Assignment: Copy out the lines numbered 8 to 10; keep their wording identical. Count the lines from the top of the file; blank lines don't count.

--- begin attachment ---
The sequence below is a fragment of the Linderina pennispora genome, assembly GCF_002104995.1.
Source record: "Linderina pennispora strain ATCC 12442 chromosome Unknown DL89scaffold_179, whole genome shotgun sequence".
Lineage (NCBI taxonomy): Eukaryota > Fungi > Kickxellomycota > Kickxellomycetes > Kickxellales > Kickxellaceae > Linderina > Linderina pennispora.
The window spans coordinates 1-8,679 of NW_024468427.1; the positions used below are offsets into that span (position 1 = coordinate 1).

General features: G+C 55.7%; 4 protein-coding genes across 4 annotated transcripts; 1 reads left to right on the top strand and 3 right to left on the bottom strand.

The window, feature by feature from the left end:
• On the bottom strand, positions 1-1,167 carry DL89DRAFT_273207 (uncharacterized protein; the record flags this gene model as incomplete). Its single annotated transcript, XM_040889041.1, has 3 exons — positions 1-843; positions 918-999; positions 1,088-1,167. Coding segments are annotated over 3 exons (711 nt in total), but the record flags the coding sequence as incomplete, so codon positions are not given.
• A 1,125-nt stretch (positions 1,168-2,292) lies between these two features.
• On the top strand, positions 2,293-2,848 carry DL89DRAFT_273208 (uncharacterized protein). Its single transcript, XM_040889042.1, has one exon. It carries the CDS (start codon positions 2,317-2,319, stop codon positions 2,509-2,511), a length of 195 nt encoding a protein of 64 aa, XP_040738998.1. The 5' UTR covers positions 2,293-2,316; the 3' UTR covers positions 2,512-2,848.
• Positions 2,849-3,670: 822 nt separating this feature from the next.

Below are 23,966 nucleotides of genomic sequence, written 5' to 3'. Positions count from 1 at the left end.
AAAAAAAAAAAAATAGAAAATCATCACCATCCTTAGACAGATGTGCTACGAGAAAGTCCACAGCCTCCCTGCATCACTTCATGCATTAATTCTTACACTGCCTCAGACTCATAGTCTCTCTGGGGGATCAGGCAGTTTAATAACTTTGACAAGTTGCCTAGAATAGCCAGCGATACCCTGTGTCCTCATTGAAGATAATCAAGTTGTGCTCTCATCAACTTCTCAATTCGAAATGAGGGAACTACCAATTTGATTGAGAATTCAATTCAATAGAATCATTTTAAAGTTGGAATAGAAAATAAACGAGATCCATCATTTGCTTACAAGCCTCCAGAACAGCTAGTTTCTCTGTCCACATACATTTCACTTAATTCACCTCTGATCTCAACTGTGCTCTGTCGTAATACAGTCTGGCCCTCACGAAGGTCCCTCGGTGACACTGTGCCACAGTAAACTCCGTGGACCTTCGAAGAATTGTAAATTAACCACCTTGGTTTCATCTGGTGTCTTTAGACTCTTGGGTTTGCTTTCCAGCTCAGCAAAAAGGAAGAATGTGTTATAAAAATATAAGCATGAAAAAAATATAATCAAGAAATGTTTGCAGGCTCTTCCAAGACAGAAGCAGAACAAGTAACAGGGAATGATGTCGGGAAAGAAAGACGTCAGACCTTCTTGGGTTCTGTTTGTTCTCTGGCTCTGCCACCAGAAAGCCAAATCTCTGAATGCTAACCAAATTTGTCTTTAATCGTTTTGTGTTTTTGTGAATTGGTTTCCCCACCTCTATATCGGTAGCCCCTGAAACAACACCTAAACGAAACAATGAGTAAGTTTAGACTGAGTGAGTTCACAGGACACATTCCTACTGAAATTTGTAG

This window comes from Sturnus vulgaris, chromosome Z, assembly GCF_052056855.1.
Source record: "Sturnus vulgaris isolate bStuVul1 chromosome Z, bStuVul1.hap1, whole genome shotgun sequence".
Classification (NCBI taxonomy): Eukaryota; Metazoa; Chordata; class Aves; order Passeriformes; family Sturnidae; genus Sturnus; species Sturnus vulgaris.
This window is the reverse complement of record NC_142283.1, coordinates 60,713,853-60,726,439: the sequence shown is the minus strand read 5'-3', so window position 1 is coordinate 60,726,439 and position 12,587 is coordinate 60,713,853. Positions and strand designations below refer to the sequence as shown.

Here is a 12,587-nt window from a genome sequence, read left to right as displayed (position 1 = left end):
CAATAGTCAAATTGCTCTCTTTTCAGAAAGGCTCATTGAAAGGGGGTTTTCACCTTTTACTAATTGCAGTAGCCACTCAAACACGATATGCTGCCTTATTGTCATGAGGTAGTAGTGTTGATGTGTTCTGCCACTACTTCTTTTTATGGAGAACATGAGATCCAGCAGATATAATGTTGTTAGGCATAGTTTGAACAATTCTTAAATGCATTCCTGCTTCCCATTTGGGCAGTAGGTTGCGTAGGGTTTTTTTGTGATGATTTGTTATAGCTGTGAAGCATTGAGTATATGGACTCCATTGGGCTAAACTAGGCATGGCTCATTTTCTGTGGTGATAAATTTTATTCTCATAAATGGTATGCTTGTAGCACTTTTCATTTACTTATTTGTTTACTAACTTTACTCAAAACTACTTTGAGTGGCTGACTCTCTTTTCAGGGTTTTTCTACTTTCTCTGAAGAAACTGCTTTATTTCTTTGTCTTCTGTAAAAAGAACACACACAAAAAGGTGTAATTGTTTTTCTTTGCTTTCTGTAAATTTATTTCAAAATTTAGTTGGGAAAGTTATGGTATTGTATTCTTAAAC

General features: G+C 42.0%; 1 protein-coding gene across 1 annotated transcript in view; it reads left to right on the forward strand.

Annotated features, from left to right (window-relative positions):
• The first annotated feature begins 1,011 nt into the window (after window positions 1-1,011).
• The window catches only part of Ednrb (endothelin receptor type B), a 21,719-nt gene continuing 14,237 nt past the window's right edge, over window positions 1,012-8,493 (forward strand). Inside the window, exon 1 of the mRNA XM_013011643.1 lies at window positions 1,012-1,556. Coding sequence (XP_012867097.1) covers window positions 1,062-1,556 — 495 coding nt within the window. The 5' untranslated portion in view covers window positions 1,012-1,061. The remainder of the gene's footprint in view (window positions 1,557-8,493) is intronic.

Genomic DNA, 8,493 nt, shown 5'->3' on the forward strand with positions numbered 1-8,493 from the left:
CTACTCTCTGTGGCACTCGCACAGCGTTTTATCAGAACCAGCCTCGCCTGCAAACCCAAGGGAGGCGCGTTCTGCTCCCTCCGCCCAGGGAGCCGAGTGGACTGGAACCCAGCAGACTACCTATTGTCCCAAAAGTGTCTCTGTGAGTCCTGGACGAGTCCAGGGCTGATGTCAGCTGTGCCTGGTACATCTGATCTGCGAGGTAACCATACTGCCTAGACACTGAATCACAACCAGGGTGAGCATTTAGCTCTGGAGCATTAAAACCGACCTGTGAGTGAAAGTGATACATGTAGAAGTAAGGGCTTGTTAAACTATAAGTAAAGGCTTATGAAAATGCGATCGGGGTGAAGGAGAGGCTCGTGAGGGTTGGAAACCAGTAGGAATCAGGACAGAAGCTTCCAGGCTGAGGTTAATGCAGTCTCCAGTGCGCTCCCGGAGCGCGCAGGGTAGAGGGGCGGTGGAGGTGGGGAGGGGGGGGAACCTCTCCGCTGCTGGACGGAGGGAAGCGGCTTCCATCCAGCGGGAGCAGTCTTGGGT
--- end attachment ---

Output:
• A 1,125-nt stretch (positions 1,168-2,292) lies between these two features.
• On the top strand, positions 2,293-2,848 carry DL89DRAFT_273208 (uncharacterized protein). Its single transcript, XM_040889042.1, has one exon. It carries the CDS (start codon positions 2,317-2,319, stop codon positions 2,509-2,511), a length of 195 nt encoding a protein of 64 aa, XP_040738998.1. The 5' UTR covers positions 2,293-2,316; the 3' UTR covers positions 2,512-2,848.
• Positions 2,849-3,670: 822 nt separating this feature from the next.